Genetically modified flower seeds may have been brought into New Zealand without authorisation, the Ministry for Primary Industries says.
The ministry is investigating petunia seeds from one importer following an overseas recall of the flower in Europe, the United States and Australia.
But MPI plants, food and environment director Peter Thomson said there was no risk to the New Zealand environment and only a “negligible” biosecurity risk.
“Given it’s winter, it is unlikely there are many plants currently in circulation and the risk of these plants becoming established is negligible,” he said.
“However, New Zealand has strict controls around genetically modified organisms. It is illegal to import, develop, field test or release a genetically modified organism without approval.”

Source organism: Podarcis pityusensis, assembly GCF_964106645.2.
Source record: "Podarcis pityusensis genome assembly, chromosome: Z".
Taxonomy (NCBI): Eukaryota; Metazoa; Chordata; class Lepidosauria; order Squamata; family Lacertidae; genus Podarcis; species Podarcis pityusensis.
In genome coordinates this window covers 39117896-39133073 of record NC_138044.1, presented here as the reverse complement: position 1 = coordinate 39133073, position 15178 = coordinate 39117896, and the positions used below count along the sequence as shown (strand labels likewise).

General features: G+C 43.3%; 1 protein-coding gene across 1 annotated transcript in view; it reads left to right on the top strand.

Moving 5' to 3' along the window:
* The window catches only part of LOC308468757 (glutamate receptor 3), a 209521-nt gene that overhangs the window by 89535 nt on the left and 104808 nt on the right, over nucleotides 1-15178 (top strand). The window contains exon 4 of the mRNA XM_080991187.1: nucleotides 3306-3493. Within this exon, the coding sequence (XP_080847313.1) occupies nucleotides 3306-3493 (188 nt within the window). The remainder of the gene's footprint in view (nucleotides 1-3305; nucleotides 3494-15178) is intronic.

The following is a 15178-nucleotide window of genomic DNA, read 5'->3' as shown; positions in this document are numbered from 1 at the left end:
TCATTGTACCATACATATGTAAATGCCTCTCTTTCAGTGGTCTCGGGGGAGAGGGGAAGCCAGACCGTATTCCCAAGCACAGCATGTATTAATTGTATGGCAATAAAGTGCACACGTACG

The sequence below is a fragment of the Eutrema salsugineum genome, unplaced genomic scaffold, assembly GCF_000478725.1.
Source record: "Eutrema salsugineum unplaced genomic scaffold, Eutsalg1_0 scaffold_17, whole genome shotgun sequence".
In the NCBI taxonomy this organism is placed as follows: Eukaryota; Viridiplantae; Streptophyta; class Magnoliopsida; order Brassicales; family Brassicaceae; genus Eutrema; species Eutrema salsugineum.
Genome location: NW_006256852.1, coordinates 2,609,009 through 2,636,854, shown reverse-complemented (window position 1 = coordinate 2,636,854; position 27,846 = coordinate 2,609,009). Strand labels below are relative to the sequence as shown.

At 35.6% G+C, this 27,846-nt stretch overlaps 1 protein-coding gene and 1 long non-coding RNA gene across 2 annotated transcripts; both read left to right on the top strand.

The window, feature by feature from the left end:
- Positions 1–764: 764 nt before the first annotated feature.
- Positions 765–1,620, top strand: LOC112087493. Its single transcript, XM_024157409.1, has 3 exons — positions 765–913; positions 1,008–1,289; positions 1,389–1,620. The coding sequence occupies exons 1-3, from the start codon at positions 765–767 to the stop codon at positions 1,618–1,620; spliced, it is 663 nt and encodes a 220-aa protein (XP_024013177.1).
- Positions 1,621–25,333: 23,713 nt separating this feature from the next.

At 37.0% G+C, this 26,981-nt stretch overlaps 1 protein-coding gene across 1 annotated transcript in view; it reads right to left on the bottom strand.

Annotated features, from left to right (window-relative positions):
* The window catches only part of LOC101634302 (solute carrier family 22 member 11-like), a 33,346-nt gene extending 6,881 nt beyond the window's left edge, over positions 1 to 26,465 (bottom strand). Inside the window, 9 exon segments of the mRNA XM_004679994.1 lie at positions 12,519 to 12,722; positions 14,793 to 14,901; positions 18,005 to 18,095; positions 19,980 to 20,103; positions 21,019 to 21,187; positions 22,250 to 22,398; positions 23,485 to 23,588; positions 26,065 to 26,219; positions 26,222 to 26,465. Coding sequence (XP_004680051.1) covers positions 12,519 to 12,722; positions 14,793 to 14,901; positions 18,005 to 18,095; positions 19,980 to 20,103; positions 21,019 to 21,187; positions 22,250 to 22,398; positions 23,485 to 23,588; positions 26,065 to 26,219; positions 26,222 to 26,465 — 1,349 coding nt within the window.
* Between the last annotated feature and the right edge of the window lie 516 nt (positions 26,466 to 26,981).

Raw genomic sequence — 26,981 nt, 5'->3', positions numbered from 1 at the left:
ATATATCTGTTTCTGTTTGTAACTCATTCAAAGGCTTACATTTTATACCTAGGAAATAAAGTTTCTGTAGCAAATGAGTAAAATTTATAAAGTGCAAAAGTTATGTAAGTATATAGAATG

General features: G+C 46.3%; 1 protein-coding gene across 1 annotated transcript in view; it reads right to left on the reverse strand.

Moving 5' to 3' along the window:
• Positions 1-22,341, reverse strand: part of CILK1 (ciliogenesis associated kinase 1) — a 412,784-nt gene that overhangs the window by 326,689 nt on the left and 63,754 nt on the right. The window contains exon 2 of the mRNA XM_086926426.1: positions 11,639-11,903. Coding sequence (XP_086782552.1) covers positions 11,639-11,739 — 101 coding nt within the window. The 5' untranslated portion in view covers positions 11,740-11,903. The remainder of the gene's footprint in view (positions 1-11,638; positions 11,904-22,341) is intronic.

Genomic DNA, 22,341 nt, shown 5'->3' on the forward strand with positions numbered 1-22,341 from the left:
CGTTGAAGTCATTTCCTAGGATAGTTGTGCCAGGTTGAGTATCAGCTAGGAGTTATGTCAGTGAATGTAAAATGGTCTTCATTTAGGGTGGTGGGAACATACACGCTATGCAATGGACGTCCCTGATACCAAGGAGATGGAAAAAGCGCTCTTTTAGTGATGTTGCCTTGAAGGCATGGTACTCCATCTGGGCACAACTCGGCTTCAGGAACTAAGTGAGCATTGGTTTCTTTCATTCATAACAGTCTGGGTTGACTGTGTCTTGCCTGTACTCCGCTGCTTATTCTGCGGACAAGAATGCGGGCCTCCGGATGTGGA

The seeds under the names African Sunset, Trilogy Red (or Diva Red) and Trilogy Deep Purple (Diva Deep Purple) would be taken off the market and any existing stock would have to be destroyed, he said.
Anyone who has purchased them is advised to “remove the plants from their garden and dispose of them in their domestic rubbish”.
“We ask that the public not dispose of plant material or seeds in compost or green waste,” Mr Thomson said.
There was no evidence to suggest the GM seeds were brought into country deliberately, he said.
“As soon as (the importer) became aware of the possibility, they contacted MPI. We applaud them for that,” he said.
The ministry would be introducing new border controls requiring all petunia seeds to be certified GM-free.
“This is a global situation, many other countries are dealing with the same issue and MPI is working closely with our overseas counterparts,” Mr Thomson said. NZN